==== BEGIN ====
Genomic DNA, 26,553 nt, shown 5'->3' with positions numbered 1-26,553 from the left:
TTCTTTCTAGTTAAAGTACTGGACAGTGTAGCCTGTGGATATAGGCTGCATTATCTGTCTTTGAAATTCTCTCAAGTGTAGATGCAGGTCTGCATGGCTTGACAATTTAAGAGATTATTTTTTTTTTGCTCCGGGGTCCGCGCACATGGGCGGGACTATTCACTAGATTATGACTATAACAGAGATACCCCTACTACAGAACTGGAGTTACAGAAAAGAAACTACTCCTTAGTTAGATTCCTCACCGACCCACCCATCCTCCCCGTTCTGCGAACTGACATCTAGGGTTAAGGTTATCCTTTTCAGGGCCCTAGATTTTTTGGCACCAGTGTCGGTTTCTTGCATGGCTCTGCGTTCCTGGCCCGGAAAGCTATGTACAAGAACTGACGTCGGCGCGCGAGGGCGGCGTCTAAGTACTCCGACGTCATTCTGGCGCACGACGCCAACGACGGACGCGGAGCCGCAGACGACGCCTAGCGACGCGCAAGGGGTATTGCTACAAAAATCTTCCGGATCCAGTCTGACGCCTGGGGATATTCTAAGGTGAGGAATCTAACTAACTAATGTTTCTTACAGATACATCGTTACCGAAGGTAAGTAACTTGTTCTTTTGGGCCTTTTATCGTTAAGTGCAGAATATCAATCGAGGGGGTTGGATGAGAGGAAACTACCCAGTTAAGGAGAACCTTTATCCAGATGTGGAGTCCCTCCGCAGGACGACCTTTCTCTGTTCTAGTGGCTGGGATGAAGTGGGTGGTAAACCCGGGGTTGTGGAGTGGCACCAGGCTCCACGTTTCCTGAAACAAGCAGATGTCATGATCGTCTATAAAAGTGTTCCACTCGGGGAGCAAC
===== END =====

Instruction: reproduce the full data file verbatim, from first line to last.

Genomic DNA, 26,553 nt, shown 5'->3' with positions numbered 1-26,553 from the left:
TTCTTTCTAGTTAAAGTACTGGACAGTGTAGCCTGTGGATATAGGCTGCATTATCTGTCTTTGAAATTCTCTCAAGTGTAGATGCAGGTCTGCATGGCTTGACAATTTAAGAGATTATTTTTTTTTTGCTCCGGGGTCCGCGCACATGGGCGGGACTATTCACTAGATTATGACTATAACAGAGATACCCCTACTACAGAACTGGAGTTACAGAAAAGAAACTACTCCTTAGTTAGATTCCTCACCGACCCACCCATCCTCCCCGTTCTGCGAACTGACATCTAGGGTTAAGGTTATCCTTTTCAGGGCCCTAGATTTTTTGGCACCAGTGTCGGTTTCTTGCATGGCTCTGCGTTCCTGGCCCGGAAAGCTATGTACAAGAACTGACGTCGGCGCGCGAGGGCGGCGTCTAAGTACTCCGACGTCATTCTGGCGCACGACGCCAACGACGGACGCGGAGCCGCAGACGACGCCTAGCGACGCGCAAGGGGTATTGCTACAAAAATCTTCCGGATCCAGTCTGACGCCTGGGGATATTCTAAGGTGAGGAATCTAACTAACTAATGTTTCTTACAGATACATCGTTACCGAAGGTAAGTAACTTGTTCTTTTGGGCCTTTTATCGTTAAGTGCAGAATATCAATCGAGGGGGTTGGATGAGAGGAAACTACCCAGTTAAGGAGAACCTTTATCCAGATGTGGAGTCCCTCCGCAGGACGACCTTTCTCTGTTCTAGTGGCTGGGATGAAGTGGGTGGTAAACCCGGGGTTGTGGAGTGGCACCAGGCTCCACGTTTCCTGAAACAAGCAGATGTCATGATCGTCTATAAAAGTGTTCCACTCGGGGAGCAAC